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Dan Graham retrospective at the Whitney: More than meets the eye.

By Blake Gopnik NEW YORKAuImagine replacing all the pictures in a great museum with mirrors, so that there was only our own gazing left to see. ThatAAEs rather like what Dan Graham, 67, has managed in his art, now on display at the Whitney Museum of American Art in the retrospective AoBeyondAo. It is one of the most important, compelling shows of the New York season. A classic Graham involves a walk-in AopavilionAo made of a few huge panes of glass or mirror, or of half-mirrored glass that is both reflective and transparent. Take a quick look at one of his pavilions and all you see is a minimal sculpture made of a few panes of glassAuelegant and attractive, but not all that compelling. In the past, IAAEve given GrahamAAEs pavilions just that kind of look, then lost interest. But thatAAEs because I was looking wrong. To take in a Graham, you need to ignore the thing itself, and take advantage of the opportunities beyond it. In a 1991 piece called AoHeart PavilionAo, the two side walls of a valentine-shaped room are made of half-mirrored expanses of glass. The top end of GrahamAAEs AoHeartAo is made of two more panes that are curved. When you walk in through a gap in one side, you see your own face reflected, huge and wobbly, on the inside of the concave curves at the heartAAEs far end. You become an oversize looker floating in midair, a ghost in the machine of art. Or you can choose to ignore your own reflection, and look through the curves at all the museumgoers looking in at you. And then you realize that thatAAEs not what theyAAEre doing at all: From their mugging, you can tell that theyAAEre looking at themselves, being reflected circus-mirror style in the convex flip side of the same curved pane youAAEre looking through. A sober few of them are clearly looking at YOU and imagining what it is youAAEre seeing as you look, just as youAAEre imagining what they are looking at, and seeing. Another piece, from 1987, is not much more than a glass revolving door that connects two spaces in the gallery. It has so little true functionAuwhy not just leave an opening between the two rooms?Authat it gets us looking at the now-functionless thing itself. Which, given that itAAEs glass, means weAAEre really looking at the reflections and transparencies it showsAuwhich are in any revolving door weAAEve ever used, but which weAAEve ignored as weAAEve spun through. The Whitney also gives us maquettes, drawings and videos that show reflective pieces by Graham that have never been built, have disappeared or were too site-specific to ship. In one, Graham plays with shop windows; in another, with an entire retail interior; in a third, with a movie theaterAuall places built around looking, and where Graham can confuse the view. In a model for a project conceived in 1978, Graham replaces the whole facade of a classic ranch-style house with a sheet of glass. Then he installs a mirror right across the middle of the suburban home, making its spaces half as deep as they would normally beAubut seeming deeper even than normal, because of the reflected view the mirror gives of the front halves of the rooms, and of the yard and street beyond. Life in the suburbs has always involved an element of looking and being looked at. GrahamAAEs project makes it explicit, as passersby who look in see themselves reflected back, peeping at their own peeping-in. Even before Graham hit on his mirror conceits, a lot of his work was about looking. A famous and influential early slide show, called AoHomes for AmericaAo and published as a magazine spread in 1966, is a suite of photos of more suburban houses, like the ones Graham, now a New Yorker, grew up in in New Jersey. TheyAAEre shot as though glimpsed casually, in passing. They give us the unfocused looking that is all we devote to our suburbs, but now that sidelong glance has been frozen in a suite of photographs. Within a few years, as a pioneer of video art, Graham filled galleries with closed-circuit cameras and monitors, on various time delays so that you got caught in a kind of infinite loop of looking and being looked at. (Graham also did pioneering work in conceptual art, text-based art, performance art, installation art, documentary art and rock-themed art.) Think of the infinite regress you get when youAAEre caught between two mirrors, and how unstable that can make you feel about your place in the world. Then imagine a time gap between the two reflectionsAuthatAAEs the kind of supercharged disequilibrium GrahamAAEs art can evoke. Then thereAAEs the piece in which Graham piped the visuals from a familyAAEs television set out onto a monitor in their front yard, where anyone who passed could see whatever they were watching. The piece is about television culture, obviously, and the content that runs on our TVs and how much of it is inane. But itAAEs also about the raw act of watching, of channel-surfing, of turning the TV on and off. By funneling the signal out of the familyAAEs domestic space, it turns television watching into a spectator sport. For the most part, weAAEve now become so used to video feeds and plate glass and perfect mirrors that we barely notice the strange kinds of viewing theyAAEve surrounded us with. As we walk by a department-store window we look through it at the display, rather than at it or into the reflection of ourselves. What Graham does, in a sense, is let us imagine ourselves into the shoes of someone from an unglazed, unmirrored, unvideotaped worldAuinto the shoes of a Giotto, maybeAuso that we can recognize how strange it is to be forever looking, and forever seen, at so many removes. LATWP News Servic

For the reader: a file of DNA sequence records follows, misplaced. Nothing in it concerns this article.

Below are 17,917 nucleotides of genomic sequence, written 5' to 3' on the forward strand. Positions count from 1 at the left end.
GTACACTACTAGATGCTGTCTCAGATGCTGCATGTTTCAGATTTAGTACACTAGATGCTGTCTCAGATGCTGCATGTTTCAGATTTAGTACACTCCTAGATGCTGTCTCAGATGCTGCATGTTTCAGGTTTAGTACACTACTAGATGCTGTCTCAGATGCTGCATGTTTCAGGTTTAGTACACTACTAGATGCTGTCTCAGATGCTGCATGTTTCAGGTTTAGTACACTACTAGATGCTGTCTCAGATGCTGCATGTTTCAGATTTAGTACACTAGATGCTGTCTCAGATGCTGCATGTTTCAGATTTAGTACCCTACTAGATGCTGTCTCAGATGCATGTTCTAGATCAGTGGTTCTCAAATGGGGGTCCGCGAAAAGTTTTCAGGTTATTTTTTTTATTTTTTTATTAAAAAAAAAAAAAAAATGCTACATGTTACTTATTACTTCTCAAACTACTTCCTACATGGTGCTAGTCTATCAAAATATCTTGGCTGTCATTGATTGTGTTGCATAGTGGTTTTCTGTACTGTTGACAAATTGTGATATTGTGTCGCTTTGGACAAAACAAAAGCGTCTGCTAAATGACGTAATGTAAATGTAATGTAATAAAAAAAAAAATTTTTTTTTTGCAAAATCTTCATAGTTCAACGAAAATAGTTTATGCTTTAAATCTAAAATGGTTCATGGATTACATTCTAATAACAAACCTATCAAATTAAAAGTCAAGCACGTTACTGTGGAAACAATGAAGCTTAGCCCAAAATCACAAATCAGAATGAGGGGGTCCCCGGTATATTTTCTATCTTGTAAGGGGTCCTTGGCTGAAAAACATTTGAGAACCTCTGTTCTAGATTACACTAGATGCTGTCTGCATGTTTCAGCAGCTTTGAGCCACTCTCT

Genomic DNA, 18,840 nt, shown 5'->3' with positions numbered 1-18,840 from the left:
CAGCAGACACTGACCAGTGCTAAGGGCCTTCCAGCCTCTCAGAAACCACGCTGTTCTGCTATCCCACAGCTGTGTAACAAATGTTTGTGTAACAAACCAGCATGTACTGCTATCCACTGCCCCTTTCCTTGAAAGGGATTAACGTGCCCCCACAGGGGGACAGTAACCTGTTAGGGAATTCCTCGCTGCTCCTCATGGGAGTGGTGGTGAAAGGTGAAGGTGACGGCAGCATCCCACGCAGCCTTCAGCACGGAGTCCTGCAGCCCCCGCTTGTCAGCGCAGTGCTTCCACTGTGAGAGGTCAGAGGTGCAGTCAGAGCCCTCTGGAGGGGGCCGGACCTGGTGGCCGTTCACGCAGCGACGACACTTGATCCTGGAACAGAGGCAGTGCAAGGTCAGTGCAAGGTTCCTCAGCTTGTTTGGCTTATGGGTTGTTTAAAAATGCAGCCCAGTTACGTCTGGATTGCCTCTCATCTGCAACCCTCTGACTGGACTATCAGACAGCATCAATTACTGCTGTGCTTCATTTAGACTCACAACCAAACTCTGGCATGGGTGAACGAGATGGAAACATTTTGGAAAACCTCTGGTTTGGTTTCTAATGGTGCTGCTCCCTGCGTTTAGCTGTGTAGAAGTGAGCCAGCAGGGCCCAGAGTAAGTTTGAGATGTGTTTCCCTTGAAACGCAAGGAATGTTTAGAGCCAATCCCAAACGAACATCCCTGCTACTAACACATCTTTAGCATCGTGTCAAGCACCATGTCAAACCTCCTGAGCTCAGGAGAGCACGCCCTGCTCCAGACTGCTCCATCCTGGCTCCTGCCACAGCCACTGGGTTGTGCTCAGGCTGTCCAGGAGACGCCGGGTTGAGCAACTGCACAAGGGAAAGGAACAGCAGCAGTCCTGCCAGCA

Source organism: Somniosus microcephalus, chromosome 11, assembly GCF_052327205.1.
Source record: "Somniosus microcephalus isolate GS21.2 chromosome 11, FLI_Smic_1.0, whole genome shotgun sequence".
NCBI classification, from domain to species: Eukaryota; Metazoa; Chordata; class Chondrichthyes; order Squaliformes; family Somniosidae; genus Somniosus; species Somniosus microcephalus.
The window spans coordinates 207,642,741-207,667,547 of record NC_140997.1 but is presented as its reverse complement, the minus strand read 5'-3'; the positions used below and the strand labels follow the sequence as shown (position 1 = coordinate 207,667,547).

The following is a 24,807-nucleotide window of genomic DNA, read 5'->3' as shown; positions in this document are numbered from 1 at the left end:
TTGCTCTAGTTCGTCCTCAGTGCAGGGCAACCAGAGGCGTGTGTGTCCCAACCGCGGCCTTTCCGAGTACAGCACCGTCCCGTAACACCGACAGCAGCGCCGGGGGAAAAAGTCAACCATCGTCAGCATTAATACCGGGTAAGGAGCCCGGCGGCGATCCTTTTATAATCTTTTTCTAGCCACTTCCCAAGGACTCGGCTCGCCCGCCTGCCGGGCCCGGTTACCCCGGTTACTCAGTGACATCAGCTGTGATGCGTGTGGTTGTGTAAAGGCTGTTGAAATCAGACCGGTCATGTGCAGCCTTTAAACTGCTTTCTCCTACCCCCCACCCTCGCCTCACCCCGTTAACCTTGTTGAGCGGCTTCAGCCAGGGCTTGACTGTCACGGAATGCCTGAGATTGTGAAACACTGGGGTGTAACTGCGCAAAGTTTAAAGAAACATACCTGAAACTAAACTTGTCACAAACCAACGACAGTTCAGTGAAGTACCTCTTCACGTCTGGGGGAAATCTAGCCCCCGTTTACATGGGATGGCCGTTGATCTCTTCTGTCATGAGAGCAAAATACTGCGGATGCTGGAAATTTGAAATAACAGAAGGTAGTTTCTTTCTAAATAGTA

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Publication:The Star (Amman, Jordan)
Date:Sep 7, 2009
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